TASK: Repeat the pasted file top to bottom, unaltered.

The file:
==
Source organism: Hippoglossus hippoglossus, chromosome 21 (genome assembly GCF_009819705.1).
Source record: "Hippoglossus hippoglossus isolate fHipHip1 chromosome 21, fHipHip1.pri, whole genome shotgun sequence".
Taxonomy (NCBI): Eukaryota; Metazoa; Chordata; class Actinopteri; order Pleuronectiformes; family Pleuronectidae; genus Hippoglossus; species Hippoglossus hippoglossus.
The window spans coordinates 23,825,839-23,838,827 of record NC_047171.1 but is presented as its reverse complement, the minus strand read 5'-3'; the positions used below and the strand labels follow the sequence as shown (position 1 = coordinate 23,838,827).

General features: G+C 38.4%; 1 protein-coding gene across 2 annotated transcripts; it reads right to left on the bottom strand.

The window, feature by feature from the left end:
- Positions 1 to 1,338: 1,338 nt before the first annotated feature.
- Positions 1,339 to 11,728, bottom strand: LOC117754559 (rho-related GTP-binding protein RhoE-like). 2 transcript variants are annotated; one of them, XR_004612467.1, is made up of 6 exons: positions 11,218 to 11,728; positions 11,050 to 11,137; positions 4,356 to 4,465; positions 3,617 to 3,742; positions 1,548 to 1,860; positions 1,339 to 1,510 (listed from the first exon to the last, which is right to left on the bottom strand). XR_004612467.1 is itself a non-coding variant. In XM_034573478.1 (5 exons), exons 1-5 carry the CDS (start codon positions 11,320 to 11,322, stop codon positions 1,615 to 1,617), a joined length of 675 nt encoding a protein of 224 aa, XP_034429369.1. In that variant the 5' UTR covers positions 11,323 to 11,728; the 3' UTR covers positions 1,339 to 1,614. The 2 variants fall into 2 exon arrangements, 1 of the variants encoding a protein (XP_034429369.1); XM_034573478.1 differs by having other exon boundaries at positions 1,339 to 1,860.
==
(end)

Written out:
Source organism: Hippoglossus hippoglossus, chromosome 21 (genome assembly GCF_009819705.1).
Source record: "Hippoglossus hippoglossus isolate fHipHip1 chromosome 21, fHipHip1.pri, whole genome shotgun sequence".
Taxonomy (NCBI): Eukaryota; Metazoa; Chordata; class Actinopteri; order Pleuronectiformes; family Pleuronectidae; genus Hippoglossus; species Hippoglossus hippoglossus.
The window spans coordinates 23,825,839-23,838,827 of record NC_047171.1 but is presented as its reverse complement, the minus strand read 5'-3'; the positions used below and the strand labels follow the sequence as shown (position 1 = coordinate 23,838,827).

General features: G+C 38.4%; 1 protein-coding gene across 2 annotated transcripts; it reads right to left on the bottom strand.

The window, feature by feature from the left end:
- Positions 1 to 1,338: 1,338 nt before the first annotated feature.
- Positions 1,339 to 11,728, bottom strand: LOC117754559 (rho-related GTP-binding protein RhoE-like). 2 transcript variants are annotated; one of them, XR_004612467.1, is made up of 6 exons: positions 11,218 to 11,728; positions 11,050 to 11,137; positions 4,356 to 4,465; positions 3,617 to 3,742; positions 1,548 to 1,860; positions 1,339 to 1,510 (listed from the first exon to the last, which is right to left on the bottom strand). XR_004612467.1 is itself a non-coding variant. In XM_034573478.1 (5 exons), exons 1-5 carry the CDS (start codon positions 11,320 to 11,322, stop codon positions 1,615 to 1,617), a joined length of 675 nt encoding a protein of 224 aa, XP_034429369.1. In that variant the 5' UTR covers positions 11,323 to 11,728; the 3' UTR covers positions 1,339 to 1,614. The 2 variants fall into 2 exon arrangements, 1 of the variants encoding a protein (XP_034429369.1); XM_034573478.1 differs by having other exon boundaries at positions 1,339 to 1,860.